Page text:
Appalachia Holidays in Appalachia

On Veterans Day

*This post was published in November of 2010 here on the Blind Pig & the Acorn. Pap has enjoyed a long stretch of good health since I wrote the post below 3 years ago-and we are very thankful!


Veterans day oteen nc


I’m not sure if it’s cause Pap was a Marine-or cause he is patriotic-but he taught my brothers and me to make a big deal out of Veterans. Without our Military Veterans, past and present, where would America be? Would we even be free?

Those of you who have been Blind Pig readers since the beginning know Veterans Day around the Blind Pig house usually revolves around school programs. While there is a program coming up, this year my Veterans Day has taken on a note of clarity.

You see-I’ve spent the last 2 days at the VA Hospital with Pap. Whether you’re going for a doctor’s appointment in the outpatient area or visiting the hospital floors-going to a large VA Hospital is always a humbling experience.

By far the majority of patients at the Oteen VA are elderly men. There are some women sprinkled in-and some younger vets too-but mostly it’s old men. I’m always struck by their voices: some grown shaky with age; some so strong and vibrant it’s easy to visualize them in their soldier boy uniforms standing at attention. It’s funny how the different branches of service seek each other out and eerie how they seem to know if their neighbor in the waiting room was a leather neck, ground pounder, or fly boy.

Over the years, due to Pap’s health, I’ve been at the VA in Oteen for extended periods of time-like the last 2 days. As I sit in the waiting rooms I listen to snatches of conversation: wives worrying if their husband will pull through; daughters and sons hoping their father improves cause Mother needs to go home and rest before she ends up in the hospital too. Long time buddies sitting nervously to the side-as I look at the worry written on the buddy’s face it always makes me wonder why the Vet doesn’t have family members to bring him? Maybe he does, maybe he prefers the comfort of a friend who understands or maybe he’s outlived all his family.

Perhaps the camaraderie between the Vets is the most touching. One asking the other where they were stationed and what year they served. The answers always bring along talk of rations, of memorable Sergeants, of trips to distant lands. Often the good folks who work at the VA join in the conversation as many of them are Vets who are still serving-taking care of those they used to stand in the chow line beside.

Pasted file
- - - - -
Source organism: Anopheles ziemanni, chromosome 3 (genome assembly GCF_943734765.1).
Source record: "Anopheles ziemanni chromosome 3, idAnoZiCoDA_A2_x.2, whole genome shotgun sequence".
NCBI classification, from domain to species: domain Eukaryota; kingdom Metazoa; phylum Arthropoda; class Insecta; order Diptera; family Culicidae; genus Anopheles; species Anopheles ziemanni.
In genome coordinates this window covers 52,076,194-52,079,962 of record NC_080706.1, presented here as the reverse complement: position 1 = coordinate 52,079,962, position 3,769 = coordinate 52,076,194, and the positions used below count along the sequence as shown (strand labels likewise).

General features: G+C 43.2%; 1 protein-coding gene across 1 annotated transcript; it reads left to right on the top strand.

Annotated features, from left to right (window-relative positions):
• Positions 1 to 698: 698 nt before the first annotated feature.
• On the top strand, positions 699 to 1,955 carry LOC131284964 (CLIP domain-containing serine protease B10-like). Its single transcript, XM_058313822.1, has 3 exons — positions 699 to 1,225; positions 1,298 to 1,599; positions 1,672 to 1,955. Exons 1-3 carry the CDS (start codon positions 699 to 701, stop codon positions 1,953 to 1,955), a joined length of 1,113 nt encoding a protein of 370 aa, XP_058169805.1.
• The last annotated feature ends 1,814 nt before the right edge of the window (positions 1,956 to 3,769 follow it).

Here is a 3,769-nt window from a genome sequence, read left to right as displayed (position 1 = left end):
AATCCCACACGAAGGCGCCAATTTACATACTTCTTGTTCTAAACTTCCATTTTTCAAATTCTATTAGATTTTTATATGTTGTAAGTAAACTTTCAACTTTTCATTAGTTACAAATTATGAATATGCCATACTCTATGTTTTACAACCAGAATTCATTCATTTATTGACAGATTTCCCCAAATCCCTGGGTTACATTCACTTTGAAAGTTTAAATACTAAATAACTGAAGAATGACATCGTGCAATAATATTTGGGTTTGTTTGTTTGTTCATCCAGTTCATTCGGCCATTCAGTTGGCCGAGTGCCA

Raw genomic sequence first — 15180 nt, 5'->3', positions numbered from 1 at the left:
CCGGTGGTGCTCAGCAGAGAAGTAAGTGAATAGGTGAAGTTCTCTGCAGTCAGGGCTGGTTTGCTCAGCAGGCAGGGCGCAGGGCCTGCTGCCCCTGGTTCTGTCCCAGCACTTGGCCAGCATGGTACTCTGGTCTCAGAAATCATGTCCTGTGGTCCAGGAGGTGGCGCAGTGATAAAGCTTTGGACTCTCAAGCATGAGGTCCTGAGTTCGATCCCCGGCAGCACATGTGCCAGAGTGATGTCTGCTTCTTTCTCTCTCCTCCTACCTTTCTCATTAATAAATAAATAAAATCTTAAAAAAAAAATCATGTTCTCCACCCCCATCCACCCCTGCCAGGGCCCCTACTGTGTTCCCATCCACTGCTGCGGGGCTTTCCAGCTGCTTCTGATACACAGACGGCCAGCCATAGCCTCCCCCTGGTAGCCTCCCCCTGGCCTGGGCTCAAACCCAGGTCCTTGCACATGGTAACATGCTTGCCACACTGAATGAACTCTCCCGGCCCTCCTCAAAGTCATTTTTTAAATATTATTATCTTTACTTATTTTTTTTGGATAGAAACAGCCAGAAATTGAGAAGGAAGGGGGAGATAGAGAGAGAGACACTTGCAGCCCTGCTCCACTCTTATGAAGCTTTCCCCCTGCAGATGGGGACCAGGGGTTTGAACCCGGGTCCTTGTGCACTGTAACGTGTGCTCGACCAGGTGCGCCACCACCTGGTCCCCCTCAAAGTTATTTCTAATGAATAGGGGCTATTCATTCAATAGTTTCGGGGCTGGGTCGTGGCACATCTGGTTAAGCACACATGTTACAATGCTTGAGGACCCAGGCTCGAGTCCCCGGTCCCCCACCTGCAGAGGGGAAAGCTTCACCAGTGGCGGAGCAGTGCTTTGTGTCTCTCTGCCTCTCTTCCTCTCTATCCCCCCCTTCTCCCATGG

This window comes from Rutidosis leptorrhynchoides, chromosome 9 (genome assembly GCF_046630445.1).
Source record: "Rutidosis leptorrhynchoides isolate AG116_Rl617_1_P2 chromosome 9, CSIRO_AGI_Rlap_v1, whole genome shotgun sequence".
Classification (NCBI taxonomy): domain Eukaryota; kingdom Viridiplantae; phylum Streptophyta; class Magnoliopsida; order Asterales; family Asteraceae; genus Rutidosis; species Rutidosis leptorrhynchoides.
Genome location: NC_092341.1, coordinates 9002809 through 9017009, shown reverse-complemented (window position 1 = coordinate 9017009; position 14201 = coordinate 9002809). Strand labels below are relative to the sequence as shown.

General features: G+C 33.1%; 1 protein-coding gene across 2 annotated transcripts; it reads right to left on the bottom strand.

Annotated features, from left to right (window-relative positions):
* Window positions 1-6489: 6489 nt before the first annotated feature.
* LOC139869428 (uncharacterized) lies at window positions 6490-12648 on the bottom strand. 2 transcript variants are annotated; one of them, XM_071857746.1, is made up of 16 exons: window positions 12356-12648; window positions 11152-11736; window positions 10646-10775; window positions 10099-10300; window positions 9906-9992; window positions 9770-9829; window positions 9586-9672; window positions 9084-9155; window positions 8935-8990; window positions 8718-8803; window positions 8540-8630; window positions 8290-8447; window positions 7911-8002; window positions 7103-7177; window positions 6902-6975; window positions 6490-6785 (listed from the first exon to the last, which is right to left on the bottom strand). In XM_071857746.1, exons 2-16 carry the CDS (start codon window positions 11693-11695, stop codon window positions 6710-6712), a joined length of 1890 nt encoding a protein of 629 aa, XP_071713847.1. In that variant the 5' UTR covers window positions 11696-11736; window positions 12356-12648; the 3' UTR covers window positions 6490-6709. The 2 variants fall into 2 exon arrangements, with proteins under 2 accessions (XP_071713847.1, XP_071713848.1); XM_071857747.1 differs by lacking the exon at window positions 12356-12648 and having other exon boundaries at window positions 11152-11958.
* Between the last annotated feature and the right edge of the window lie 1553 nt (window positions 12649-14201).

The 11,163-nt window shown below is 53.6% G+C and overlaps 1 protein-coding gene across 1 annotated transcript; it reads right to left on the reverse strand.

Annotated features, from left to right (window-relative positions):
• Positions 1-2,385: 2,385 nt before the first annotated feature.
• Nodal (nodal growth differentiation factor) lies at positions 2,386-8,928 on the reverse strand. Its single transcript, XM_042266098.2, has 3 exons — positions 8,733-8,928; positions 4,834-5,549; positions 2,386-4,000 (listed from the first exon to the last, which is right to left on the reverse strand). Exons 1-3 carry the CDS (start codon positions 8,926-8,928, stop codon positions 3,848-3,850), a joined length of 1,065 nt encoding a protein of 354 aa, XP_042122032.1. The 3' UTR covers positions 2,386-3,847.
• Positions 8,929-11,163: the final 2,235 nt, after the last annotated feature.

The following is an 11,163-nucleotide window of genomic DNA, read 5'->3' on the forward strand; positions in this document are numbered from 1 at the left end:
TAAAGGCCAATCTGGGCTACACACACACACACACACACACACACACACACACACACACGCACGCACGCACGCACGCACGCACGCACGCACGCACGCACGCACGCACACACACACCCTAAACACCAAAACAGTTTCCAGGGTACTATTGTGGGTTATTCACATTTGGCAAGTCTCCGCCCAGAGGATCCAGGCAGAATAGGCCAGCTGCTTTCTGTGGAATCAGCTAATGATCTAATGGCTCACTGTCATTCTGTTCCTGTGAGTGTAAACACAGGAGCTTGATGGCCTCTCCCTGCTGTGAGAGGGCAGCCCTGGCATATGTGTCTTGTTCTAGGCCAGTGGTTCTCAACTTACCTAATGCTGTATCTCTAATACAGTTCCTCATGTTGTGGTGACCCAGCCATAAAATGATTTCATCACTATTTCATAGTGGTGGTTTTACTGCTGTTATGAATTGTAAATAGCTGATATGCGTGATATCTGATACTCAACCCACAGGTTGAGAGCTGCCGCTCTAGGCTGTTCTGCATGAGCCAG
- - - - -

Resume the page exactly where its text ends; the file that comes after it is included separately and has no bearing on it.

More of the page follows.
Jerry M. Wilson USMC


After a visit to the VA there are always folks who stand out in my mind over the days and weeks that follow. This time there’ll be the gentleman who was being discharged at the same time Pap was last night. He was from Franklin, so we all joked about how we were going in the same direction once we left Asheville. There was the patient in the bed across the way who looked so frail and weak I’ll wonder how long he makes it-but know his wife and daughter will be there to comfort him no matter what. There’s the young tattooed janitor who entertained me and Pap with his out going personality and obvious gift for gab. He was in awe of Pap just because he was a Marine. He told us he’d never get over having his childhood dreams of wearing Marine dress blues crushed by type 2 diabetes.

One Vet stands out in my mind from a few years ago. He was a tall gangly old man. He could barely walk and his daughter helped him shuffle along with his walker. Once he got seated in the chair by Pap they began to compare stories of their service. The old man told Pap he was at Normandy. He told Pap all of his 4 siblings had served too-even his 2 sisters had been nurses. He said they all came back-except both the sisters’ husbands. What gifts of service he and his family gave; but what sticks out in my mind till this day is the way he talked to Pap about it. He talked like it was just yesterday or last week; like he and his siblings were all still young; like they were just recently home after having marched off to war for the good of me.

The thoughts I’ve shared above are similar to what I experience each time I take Pap to the VA. During this visit as I looked and listened to the old Vets my mind begin to think of the brave soldiers who are serving now.

I kept looking at the old Veterans and thinking they made it. They came back home-and the loved ones who hover around them in hopes that their pain will be lessened are evidence that most of them went on to have a good life. I guess what I’m trying to say is my wish for all those who are serving now-is that they come home. I hope they live long lives surrounded by family and friends who love them. I hope someday they become the old Vets at the VA talking about their past service with their comrades.

To all Veterans-past and present-I’d like to send this song your way as a thank you for your service. A small and inadequate thank you it is, but without you it’s a song we wouldn’t be able to sing.


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  • Reply
    Peggy Lambert